Want to buy a house? You aren’t alone. There are millions of millennials around the world who want to step onto the property ladder. Unfortunately, it’s not as simple as it once used to be. However, there are things that can be done to help you.
The government created the help to buy scheme in 2013 to help young people to be able to buy their first-time property on less savings, this scheme is due to end in March 2023, but there are also other options available to help you if this scheme isn’t quite for you.
If you have opened a help to buy, a specialist help to buy conveyancing solicitor will be able to support you during the purchase of your first home, ensuring everything runs smoothly, and so there are no delays.
What Is the Average Price of Property in the UK?
30 years ago, the UK suffered from one of the biggest recessions since the World War II recession in 1945. In 1993 the average price of a property was £51,210. In 2022, the average price of property stands at a shocking £276,755. The problem with these two average differences is the lack of increase in the average salary.
How Can Millennials Save For a House In 2022?
Open a Help To Buy: Equity Loan
While you are still able to before the deadline, it could be wise to open a help to buy: equity loan where you only need a 5% deposit. You will have full ownership over the property, but the Government will have up to a 20% equity share, or up to 40% in London.
It is also possible to open a Lifetime ISA (LISA), which is where you contribute up to £4,000 a year, and the Government will contribute 25%.
Set A Strict Budget
Many people don’t think budgeting works, but if you set a realistic monthly budget and stick to it, it’s surprising what you can save. Start by listing all your bills, such as rent, gas and electric, water, council tax, TV licence, broadband and any other bills you pay so that you can see exactly what comes out each month. From there can see what can be cut back on and what can be saved.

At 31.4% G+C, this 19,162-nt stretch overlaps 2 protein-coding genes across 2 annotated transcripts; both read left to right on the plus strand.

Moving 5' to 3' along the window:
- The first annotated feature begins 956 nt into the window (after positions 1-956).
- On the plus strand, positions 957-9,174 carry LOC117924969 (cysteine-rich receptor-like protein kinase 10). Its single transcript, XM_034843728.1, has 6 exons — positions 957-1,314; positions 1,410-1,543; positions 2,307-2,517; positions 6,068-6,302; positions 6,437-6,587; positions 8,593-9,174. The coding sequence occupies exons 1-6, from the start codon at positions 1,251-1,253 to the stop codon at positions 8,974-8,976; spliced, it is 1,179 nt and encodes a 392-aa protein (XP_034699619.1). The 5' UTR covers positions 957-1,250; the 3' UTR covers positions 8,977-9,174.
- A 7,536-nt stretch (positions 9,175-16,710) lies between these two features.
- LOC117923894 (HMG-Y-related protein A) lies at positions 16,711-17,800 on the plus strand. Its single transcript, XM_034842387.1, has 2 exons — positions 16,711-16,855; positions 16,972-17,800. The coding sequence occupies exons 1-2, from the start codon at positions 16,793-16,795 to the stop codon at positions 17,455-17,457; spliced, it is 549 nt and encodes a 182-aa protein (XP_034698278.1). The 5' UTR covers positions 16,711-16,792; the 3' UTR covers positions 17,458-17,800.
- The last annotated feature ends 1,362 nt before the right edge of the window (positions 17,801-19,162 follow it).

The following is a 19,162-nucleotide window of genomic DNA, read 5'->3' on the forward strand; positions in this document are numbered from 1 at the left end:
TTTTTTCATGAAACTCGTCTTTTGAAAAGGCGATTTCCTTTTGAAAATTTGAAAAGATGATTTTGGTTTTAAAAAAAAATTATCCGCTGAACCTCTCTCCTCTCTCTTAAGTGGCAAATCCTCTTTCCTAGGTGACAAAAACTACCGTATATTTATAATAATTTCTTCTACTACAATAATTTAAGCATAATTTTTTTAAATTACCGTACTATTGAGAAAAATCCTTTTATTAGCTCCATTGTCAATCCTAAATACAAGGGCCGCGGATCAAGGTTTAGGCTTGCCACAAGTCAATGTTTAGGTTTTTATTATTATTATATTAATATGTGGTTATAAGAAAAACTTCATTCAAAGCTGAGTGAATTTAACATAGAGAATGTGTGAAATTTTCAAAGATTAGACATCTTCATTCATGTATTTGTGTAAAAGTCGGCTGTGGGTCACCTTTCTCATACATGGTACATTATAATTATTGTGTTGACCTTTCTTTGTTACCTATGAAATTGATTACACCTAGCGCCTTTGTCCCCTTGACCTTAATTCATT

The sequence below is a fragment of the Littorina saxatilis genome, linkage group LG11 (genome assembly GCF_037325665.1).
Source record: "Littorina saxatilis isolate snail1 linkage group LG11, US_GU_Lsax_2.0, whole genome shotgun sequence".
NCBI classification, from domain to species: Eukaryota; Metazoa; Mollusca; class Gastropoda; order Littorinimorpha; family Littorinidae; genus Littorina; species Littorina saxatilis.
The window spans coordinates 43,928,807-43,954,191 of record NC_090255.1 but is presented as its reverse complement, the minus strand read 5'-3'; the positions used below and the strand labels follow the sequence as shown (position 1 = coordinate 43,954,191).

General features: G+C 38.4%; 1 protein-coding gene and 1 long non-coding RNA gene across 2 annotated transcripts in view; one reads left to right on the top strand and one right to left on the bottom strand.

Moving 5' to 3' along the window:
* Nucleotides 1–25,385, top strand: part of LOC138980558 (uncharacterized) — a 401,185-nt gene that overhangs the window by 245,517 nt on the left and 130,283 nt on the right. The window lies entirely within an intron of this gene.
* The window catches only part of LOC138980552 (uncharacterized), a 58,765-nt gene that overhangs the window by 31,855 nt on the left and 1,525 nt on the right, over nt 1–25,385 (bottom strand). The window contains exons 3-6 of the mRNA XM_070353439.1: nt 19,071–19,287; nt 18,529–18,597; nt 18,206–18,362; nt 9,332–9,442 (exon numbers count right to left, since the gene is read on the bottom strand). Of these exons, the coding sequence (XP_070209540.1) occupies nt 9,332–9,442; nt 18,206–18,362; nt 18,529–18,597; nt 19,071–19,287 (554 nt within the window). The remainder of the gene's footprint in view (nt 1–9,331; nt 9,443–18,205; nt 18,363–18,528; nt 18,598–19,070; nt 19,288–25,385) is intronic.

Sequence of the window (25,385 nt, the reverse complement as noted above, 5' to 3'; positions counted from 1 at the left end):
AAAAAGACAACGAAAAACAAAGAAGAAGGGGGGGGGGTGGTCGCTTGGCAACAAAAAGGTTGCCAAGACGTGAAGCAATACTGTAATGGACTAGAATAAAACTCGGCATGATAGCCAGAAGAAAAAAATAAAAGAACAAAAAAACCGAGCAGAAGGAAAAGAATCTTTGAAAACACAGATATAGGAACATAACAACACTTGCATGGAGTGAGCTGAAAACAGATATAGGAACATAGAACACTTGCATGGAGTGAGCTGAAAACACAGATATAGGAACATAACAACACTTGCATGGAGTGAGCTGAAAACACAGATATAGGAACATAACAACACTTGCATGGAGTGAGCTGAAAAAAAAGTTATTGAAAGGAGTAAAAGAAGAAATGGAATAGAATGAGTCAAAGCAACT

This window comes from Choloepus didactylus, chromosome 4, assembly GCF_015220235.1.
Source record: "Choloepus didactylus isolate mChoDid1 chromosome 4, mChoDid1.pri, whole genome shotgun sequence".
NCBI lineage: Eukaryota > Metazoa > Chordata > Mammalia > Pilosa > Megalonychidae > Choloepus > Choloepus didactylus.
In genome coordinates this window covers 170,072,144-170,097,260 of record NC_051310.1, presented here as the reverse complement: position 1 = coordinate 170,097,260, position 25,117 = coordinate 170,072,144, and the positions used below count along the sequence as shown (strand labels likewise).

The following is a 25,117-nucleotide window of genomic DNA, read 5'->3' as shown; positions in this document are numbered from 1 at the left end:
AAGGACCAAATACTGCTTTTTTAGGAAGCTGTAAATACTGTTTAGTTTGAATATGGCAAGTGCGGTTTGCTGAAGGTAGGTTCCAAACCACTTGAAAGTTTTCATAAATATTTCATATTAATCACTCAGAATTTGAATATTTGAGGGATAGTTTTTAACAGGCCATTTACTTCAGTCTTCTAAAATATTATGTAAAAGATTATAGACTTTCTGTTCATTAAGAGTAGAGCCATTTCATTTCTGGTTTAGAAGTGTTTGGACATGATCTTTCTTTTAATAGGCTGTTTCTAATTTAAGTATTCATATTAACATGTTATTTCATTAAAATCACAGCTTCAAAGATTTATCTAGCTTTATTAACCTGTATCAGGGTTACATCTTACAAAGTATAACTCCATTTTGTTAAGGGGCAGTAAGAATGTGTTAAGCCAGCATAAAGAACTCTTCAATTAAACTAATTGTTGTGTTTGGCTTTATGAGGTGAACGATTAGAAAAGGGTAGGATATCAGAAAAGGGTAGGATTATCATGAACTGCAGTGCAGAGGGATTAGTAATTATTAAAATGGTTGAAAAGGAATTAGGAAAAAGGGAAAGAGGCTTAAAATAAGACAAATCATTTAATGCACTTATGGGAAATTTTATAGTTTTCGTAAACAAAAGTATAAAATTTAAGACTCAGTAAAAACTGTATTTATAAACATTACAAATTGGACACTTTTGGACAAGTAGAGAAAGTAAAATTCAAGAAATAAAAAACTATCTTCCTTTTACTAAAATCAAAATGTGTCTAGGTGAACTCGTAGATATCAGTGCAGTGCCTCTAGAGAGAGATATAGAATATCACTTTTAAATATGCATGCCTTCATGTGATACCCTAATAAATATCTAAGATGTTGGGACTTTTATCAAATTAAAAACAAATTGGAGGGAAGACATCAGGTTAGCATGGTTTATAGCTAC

Some people recommend working on a 50/30/20 budget rule. So, 50% of your monthly income after tax will be spent on your bills, 30% will be spent on what you want, such as purchasing gadgets, going out for food and shopping for clothes, and the remaining 20% should be put into your savings.
The median average salary for those who work full-time roles in the UK is £31,285 and £24,706 after tax and national insurance deduction. This means if you were to follow the 50/30/20 budget rule each month, 50% would be £1,029 on bills, 30% would be £617, to spend on what you want and 20% is £411 that can be put into your savings. You may be able to save more or less depending on your personal circumstances.
Set Up a Savings Account for a Fixed Term
Some people struggle to save money because they have easy access to it. If you are one of those people that suffer from restraining yourself from spending money, a fixed term saving account can be really helpful.
You can set up the account so that the money is deducted automatically from your account by standing order. You can set it so that it takes the money from your account on payday. This is helpful as you won’t notice the money is missing because it’s gone before you can take it in as part of your monthly income.
Stop Unnecessary Spending
Truthfully there is likely a number of items or subscriptions that you pay for each month, but you could most likely go without.
We recognise things like the streaming platform Netflix is often spoken about as something that people should stop using if they want to save for a property. However, if it’s your enjoyment and you use it on a regular basis, you shouldn’t have to feel like you can’t have it, especially when it saves you from spending money elsewhere on entertainment.
You could instead watch Netflix instead of live TV, then you won’t require a TV license which is £159 a year.
When we refer to unnecessary spending, we’re referring to something like purchasing coffee out every day or multiple times a day. A study into what the average coffee drinker Brit spends a year on coffee came to a whopping £2,210. If you cut your coffee intake down to once a week and instead purchase coffee to make at home, you could save a significant amount of money which you could put away into your housing fund.
Saving For a Property Doesn’t Have to Be Impossible…
You may feel as if you are never going to be able to purchase your own property, but we promise you it isn’t possible if you follow these saving tips.
We understand that everyone has different circumstances, especially if you live and pay bills by yourself or you have children, earn a lower salary, owe debt, etc. There are things you can do to save money, even if it’s only a small amount each month.
What are your saving tips that have helped you to put money back each month to purchase a property?
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